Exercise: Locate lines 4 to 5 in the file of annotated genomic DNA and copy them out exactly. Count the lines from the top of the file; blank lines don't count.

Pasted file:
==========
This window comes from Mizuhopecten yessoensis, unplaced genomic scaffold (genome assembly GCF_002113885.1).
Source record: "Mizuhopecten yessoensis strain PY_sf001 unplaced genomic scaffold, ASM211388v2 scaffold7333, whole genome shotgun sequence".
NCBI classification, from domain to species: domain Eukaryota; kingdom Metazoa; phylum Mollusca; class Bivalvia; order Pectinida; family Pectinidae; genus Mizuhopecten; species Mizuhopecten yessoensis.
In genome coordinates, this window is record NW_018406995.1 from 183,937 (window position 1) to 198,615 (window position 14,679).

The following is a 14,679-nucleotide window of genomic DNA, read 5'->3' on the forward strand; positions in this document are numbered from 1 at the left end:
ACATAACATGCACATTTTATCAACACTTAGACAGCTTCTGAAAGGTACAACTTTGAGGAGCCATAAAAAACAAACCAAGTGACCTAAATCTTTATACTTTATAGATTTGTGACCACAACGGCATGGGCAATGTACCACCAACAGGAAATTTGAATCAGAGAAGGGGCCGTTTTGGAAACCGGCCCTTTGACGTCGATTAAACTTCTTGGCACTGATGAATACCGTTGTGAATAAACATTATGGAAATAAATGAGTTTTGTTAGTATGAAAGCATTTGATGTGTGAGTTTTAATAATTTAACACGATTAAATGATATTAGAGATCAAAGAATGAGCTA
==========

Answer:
In genome coordinates, this window is record NW_018406995.1 from 183,937 (window position 1) to 198,615 (window position 14,679).

The following is a 14,679-nucleotide window of genomic DNA, read 5'->3' on the forward strand; positions in this document are numbered from 1 at the left end: